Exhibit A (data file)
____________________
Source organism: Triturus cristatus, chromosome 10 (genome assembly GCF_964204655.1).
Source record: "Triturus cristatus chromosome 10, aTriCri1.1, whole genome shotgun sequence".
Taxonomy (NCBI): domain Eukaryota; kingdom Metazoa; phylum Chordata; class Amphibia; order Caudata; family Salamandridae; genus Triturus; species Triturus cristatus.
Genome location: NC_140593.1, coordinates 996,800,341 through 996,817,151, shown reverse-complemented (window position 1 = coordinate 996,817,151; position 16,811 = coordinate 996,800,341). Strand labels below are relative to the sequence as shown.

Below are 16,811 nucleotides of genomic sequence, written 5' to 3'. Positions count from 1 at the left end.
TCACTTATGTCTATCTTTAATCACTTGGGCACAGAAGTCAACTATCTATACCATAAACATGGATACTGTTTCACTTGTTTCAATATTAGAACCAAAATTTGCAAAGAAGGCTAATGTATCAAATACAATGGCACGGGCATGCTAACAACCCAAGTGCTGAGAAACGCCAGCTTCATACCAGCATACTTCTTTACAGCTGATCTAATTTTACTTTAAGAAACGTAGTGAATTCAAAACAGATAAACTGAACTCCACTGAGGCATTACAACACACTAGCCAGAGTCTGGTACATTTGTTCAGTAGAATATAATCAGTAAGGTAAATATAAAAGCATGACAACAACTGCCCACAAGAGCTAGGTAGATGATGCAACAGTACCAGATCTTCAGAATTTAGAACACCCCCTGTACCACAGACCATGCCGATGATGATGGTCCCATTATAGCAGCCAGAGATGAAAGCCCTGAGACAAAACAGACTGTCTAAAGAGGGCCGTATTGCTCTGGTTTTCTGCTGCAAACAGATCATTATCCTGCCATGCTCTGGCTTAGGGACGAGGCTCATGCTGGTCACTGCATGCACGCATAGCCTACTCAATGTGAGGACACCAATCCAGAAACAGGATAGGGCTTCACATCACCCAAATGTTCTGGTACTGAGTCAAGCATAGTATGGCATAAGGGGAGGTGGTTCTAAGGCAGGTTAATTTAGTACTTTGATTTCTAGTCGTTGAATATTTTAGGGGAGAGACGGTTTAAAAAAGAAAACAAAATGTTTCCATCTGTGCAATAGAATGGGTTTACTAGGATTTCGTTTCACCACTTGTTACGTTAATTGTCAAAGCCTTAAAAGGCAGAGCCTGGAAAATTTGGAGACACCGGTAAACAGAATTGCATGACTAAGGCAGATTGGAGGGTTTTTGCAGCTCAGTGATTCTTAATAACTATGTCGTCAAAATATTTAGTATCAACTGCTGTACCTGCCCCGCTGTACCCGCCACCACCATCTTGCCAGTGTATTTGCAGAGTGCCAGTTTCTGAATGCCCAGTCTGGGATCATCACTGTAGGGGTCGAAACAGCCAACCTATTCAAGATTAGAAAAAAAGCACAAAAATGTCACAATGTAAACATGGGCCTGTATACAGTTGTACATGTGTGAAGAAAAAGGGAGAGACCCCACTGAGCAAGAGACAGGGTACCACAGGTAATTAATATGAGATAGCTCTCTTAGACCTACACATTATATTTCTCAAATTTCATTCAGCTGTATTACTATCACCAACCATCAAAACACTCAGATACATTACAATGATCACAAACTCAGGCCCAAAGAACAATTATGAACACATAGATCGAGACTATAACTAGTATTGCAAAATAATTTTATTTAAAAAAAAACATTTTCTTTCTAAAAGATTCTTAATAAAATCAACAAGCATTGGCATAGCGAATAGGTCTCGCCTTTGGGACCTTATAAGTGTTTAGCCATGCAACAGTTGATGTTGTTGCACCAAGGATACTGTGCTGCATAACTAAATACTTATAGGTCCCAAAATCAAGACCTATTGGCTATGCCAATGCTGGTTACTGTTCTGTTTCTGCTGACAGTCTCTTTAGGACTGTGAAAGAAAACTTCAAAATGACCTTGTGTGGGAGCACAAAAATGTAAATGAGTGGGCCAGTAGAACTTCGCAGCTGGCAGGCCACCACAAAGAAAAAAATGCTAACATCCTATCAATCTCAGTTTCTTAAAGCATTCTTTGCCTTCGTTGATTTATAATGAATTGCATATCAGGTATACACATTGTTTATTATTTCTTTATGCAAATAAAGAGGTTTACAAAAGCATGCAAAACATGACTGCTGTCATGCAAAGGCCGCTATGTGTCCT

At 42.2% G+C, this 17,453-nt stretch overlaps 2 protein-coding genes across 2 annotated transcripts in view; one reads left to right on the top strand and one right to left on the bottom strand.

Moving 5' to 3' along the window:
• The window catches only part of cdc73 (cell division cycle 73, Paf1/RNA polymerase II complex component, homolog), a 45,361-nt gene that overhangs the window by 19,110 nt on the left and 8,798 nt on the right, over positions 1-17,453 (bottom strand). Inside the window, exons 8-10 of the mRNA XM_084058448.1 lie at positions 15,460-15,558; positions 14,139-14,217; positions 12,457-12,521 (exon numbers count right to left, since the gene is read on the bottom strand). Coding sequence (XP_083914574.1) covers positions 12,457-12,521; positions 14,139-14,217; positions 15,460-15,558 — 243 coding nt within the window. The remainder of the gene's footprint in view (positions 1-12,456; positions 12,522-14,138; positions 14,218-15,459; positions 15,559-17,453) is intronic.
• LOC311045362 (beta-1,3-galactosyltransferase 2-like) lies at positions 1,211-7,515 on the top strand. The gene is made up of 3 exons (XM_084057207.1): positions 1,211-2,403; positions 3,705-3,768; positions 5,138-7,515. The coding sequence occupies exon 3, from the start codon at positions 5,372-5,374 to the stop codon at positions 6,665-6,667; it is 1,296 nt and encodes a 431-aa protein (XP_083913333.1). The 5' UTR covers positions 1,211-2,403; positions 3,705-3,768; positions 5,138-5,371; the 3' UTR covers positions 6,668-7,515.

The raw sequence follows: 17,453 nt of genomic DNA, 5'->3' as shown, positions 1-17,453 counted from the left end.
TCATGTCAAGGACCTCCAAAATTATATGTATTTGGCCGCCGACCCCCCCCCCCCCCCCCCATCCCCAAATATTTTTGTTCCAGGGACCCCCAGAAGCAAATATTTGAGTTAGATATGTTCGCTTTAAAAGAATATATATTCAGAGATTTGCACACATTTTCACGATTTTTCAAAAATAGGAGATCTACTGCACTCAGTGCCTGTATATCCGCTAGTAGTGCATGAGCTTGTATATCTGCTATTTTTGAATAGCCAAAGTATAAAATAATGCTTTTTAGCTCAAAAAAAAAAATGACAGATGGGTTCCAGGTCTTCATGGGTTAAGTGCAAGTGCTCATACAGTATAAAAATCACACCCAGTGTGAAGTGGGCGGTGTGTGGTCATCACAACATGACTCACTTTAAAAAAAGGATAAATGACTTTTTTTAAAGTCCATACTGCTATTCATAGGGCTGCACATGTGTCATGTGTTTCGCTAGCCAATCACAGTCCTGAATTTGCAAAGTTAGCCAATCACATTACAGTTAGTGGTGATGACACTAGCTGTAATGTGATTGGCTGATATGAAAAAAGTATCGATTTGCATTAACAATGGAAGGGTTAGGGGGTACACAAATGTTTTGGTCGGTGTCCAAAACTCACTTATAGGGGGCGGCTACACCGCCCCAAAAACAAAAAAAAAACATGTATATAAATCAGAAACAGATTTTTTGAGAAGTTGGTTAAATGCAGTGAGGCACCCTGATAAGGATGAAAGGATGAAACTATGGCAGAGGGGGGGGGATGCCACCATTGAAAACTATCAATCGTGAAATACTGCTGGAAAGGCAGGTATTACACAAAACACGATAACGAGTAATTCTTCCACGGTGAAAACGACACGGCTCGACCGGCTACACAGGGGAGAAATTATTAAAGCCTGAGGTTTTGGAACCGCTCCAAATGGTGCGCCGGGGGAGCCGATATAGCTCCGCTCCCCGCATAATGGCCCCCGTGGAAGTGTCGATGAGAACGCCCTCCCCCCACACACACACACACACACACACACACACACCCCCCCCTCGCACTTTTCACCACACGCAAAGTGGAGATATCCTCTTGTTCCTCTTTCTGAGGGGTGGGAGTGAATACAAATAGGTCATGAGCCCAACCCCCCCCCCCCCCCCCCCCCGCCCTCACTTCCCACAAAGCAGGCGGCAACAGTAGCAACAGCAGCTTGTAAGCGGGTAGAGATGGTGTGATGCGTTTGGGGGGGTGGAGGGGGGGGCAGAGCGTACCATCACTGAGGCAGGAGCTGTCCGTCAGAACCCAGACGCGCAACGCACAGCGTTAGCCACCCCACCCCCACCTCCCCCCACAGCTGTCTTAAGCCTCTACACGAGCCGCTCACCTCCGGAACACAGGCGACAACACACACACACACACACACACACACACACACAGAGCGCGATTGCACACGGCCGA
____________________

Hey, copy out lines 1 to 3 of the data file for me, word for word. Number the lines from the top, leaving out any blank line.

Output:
Source organism: Triturus cristatus, chromosome 10 (genome assembly GCF_964204655.1).
Source record: "Triturus cristatus chromosome 10, aTriCri1.1, whole genome shotgun sequence".
Taxonomy (NCBI): domain Eukaryota; kingdom Metazoa; phylum Chordata; class Amphibia; order Caudata; family Salamandridae; genus Triturus; species Triturus cristatus.